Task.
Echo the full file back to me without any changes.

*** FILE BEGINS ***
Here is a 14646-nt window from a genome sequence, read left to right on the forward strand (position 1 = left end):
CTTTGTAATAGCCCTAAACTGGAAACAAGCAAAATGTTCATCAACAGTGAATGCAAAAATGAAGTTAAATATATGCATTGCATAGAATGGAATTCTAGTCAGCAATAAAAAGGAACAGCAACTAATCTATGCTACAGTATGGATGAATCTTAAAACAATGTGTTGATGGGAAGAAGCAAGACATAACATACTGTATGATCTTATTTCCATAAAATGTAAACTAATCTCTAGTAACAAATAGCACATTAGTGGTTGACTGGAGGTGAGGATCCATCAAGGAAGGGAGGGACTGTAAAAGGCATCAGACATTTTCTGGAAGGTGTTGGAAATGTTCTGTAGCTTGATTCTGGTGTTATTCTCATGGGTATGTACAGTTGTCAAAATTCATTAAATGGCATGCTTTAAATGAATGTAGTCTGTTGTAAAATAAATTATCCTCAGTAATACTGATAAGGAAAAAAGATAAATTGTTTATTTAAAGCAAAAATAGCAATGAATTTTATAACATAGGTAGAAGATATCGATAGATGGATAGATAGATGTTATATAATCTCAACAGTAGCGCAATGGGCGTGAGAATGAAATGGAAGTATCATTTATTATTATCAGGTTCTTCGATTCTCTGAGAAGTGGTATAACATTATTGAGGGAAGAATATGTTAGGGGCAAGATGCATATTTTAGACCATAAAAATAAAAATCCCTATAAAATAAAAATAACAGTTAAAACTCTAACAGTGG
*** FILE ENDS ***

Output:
Here is a 14646-nt window from a genome sequence, read left to right on the forward strand (position 1 = left end):
CTTTGTAATAGCCCTAAACTGGAAACAAGCAAAATGTTCATCAACAGTGAATGCAAAAATGAAGTTAAATATATGCATTGCATAGAATGGAATTCTAGTCAGCAATAAAAAGGAACAGCAACTAATCTATGCTACAGTATGGATGAATCTTAAAACAATGTGTTGATGGGAAGAAGCAAGACATAACATACTGTATGATCTTATTTCCATAAAATGTAAACTAATCTCTAGTAACAAATAGCACATTAGTGGTTGACTGGAGGTGAGGATCCATCAAGGAAGGGAGGGACTGTAAAAGGCATCAGACATTTTCTGGAAGGTGTTGGAAATGTTCTGTAGCTTGATTCTGGTGTTATTCTCATGGGTATGTACAGTTGTCAAAATTCATTAAATGGCATGCTTTAAATGAATGTAGTCTGTTGTAAAATAAATTATCCTCAGTAATACTGATAAGGAAAAAAGATAAATTGTTTATTTAAAGCAAAAATAGCAATGAATTTTATAACATAGGTAGAAGATATCGATAGATGGATAGATAGATGTTATATAATCTCAACAGTAGCGCAATGGGCGTGAGAATGAAATGGAAGTATCATTTATTATTATCAGGTTCTTCGATTCTCTGAGAAGTGGTATAACATTATTGAGGGAAGAATATGTTAGGGGCAAGATGCATATTTTAGACCATAAAAATAAAAATCCCTATAAAATAAAAATAACAGTTAAAACTCTAACAGTGG